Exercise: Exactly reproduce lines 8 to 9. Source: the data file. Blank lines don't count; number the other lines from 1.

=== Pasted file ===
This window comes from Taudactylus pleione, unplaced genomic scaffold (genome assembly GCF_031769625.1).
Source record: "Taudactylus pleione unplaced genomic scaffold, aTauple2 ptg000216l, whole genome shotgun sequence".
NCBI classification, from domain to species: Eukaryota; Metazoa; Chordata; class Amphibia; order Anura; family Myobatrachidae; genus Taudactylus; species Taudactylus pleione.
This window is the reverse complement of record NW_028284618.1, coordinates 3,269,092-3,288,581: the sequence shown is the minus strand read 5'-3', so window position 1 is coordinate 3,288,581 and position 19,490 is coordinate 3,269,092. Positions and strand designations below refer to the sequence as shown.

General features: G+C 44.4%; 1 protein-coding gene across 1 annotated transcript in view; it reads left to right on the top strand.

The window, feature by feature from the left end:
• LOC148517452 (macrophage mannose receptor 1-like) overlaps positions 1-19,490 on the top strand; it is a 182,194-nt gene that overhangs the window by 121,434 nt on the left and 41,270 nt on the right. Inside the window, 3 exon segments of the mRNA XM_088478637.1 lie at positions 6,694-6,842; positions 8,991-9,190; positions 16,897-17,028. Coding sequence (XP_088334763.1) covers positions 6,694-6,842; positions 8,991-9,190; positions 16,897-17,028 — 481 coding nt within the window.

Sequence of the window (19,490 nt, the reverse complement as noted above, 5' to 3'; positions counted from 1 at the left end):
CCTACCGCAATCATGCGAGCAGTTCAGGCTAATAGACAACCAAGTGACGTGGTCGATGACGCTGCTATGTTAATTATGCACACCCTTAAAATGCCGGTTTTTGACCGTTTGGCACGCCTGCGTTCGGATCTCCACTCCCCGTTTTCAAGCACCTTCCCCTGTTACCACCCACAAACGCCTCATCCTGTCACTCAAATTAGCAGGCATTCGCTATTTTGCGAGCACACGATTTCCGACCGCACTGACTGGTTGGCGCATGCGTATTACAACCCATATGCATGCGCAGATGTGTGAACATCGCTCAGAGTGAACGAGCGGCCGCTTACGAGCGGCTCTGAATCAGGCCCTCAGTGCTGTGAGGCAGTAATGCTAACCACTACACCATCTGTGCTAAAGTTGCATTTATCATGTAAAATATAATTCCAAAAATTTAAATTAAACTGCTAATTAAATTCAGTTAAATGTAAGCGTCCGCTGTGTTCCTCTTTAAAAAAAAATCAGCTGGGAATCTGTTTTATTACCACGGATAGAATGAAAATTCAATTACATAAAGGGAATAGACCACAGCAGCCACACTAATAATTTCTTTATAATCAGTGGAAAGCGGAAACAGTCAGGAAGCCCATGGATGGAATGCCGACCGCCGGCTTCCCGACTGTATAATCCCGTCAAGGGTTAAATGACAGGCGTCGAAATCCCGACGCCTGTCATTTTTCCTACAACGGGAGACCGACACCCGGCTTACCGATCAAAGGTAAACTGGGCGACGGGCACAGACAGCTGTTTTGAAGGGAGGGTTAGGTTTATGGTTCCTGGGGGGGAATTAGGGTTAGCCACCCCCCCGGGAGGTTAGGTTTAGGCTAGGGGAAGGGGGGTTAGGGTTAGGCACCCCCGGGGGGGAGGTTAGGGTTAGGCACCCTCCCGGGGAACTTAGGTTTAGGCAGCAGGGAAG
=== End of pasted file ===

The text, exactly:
Sequence of the window (19,490 nt, the reverse complement as noted above, 5' to 3'; positions counted from 1 at the left end):
CCTACCGCAATCATGCGAGCAGTTCAGGCTAATAGACAACCAAGTGACGTGGTCGATGACGCTGCTATGTTAATTATGCACACCCTTAAAATGCCGGTTTTTGACCGTTTGGCACGCCTGCGTTCGGATCTCCACTCCCCGTTTTCAAGCACCTTCCCCTGTTACCACCCACAAACGCCTCATCCTGTCACTCAAATTAGCAGGCATTCGCTATTTTGCGAGCACACGATTTCCGACCGCACTGACTGGTTGGCGCATGCGTATTACAACCCATATGCATGCGCAGATGTGTGAACATCGCTCAGAGTGAACGAGCGGCCGCTTACGAGCGGCTCTGAATCAGGCCCTCAGTGCTGTGAGGCAGTAATGCTAACCACTACACCATCTGTGCTAAAGTTGCATTTATCATGTAAAATATAATTCCAAAAATTTAAATTAAACTGCTAATTAAATTCAGTTAAATGTAAGCGTCCGCTGTGTTCCTCTTTAAAAAAAAATCAGCTGGGAATCTGTTTTATTACCACGGATAGAATGAAAATTCAATTACATAAAGGGAATAGACCACAGCAGCCACACTAATAATTTCTTTATAATCAGTGGAAAGCGGAAACAGTCAGGAAGCCCATGGATGGAATGCCGACCGCCGGCTTCCCGACTGTATAATCCCGTCAAGGGTTAAATGACAGGCGTCGAAATCCCGACGCCTGTCATTTTTCCTACAACGGGAGACCGACACCCGGCTTACCGATCAAAGGTAAACTGGGCGACGGGCACAGACAGCTGTTTTGAAGGGAGGGTTAGGTTTATGGTTCCTGGGGGGGAATTAGGGTTAGCCACCCCCCCGGGAGGTTAGGTTTAGGCTAGGGGAAGGGGGGTTAGGGTTAGGCACCCCCGGGGGGGAGGTTAGGGTTAGGCACCCTCCCGGGGAACTTAGGTTTAGGCAGCAGGGAAG